Thursday, August 7, 2008

Do Bigha Zameen : A Modern Retelling

It is more than a matter of the 400 acres of land at Singur. The Tata plant running into labor trouble at Singur is an example of several tectonic shifts in our politics.

We have here a bizarre situation where a party committed to the welfare of the toiling masses provides police protection to a capitalist firm — after being accused of having acquired land by force using the party muscle to coerce the local “peasantry” into parting with it.

The peasants are being led by a party comprised of more or less one person, Mamta Bannerjee, whose ideology on most matters is unknown except that she loves to oppose any thing and any one with a passion. Of course, her supreme passion is to hate the Left Front. But, she opposed the Congress leadership when she was in it, opposed the NDA when she was part of it and retains an ambivalent relationship with it even now. And, of course, she opposed several in her own party who tried to give it an identity and an ideology.

The irony is probably all the more jarring because the Left Front’s once stellar record in land reforms must be staring it glaringly in the face. Although most of the country has passed laws paying lip service to the “land to the tiller” concept, it has been the earlier Left Front governments in the Jyoti Basu era that took the matter of land reform seriously and single mindedly pursued it.

“When Benoy Choudhury became Minister of Land and Land Reforms when the Left Front came to power in 1977 after two short earlier spells be began ‘Operation Barga’, Bargadar being the word used for sharecroppers who had no security of land. West Bengal’s reforms turned out to be the best land reform and distribution system in India. The so-called land reform schemes in the other states like U.P. and Bihar had just been a hoax, the landlords continued to rule their empire with an iron hand. Benoy Choudhury and the team he created saw to it that sharecroppers had tenure over their land and could not be evicted.”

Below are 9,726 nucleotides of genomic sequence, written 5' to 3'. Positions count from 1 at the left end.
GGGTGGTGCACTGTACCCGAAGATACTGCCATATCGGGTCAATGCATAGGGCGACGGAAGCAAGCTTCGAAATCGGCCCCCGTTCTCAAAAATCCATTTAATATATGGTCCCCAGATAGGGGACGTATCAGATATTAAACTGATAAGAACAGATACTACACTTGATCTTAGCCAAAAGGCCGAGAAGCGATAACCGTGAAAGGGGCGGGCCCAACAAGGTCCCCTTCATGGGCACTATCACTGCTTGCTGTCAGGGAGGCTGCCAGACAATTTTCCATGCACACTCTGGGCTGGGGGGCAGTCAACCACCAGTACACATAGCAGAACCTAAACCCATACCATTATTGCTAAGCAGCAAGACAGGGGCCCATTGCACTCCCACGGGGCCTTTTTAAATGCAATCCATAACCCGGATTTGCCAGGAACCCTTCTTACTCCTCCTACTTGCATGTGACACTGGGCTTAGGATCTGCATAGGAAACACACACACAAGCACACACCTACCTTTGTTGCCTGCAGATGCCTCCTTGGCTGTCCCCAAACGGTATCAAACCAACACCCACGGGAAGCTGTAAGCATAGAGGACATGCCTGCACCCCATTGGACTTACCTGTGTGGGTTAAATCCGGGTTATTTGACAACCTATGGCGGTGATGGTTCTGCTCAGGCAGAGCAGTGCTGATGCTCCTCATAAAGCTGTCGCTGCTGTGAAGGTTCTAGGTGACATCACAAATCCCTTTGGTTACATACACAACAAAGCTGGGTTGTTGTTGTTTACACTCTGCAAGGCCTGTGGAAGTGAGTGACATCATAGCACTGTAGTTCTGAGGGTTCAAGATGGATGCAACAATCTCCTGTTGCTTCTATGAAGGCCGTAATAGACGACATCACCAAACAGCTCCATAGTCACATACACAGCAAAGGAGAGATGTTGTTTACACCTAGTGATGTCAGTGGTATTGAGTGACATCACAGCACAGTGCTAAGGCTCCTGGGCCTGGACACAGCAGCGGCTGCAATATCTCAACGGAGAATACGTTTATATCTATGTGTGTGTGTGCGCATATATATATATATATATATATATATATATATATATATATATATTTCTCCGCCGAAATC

From the time of Benoy Choudhury the journey was long. In the early days of Left Front rule, land reforms were of such high importance that in the West Benga “quota” of the CPI (M) politburo a seat was held by the land and land reforms minister and, of course, the portfolio itself was awarded to a senior minister. That the same “seat” is now occupied by the industry minister since the last party congress speaks a lot about the distance covered.

The situation of the Left is understandable. Industrialization may be a necessity, but it has to live up its own formidable legacy in giving land to the landless and not taking it away as it is doing now. The trouble is compounded by the fact that today there are no leaders of the stature of a Benoy Choudhury who would command the credibility that he and others like him with a mass base did. That would have allowed them to have communicated with the people in a vocabulary of their own and be believed. Today, the few mass leaders that the Left has are pygmies compared to the giants who preceded them.

And meanwhile, as the Left Front sorts out its fractured identity, we will be treated to the spectacle of the party of the “toiling masses” providing protection to merchant princes even as the Trinamool Congress, a part of the right-wing NDA committed to free enterprise, agitates for the aspirations of the poor. Keep your television sets on in the coming days. A “worker’s party” using police to keep agitating peasants at bay will be a sight to behold.

No comments: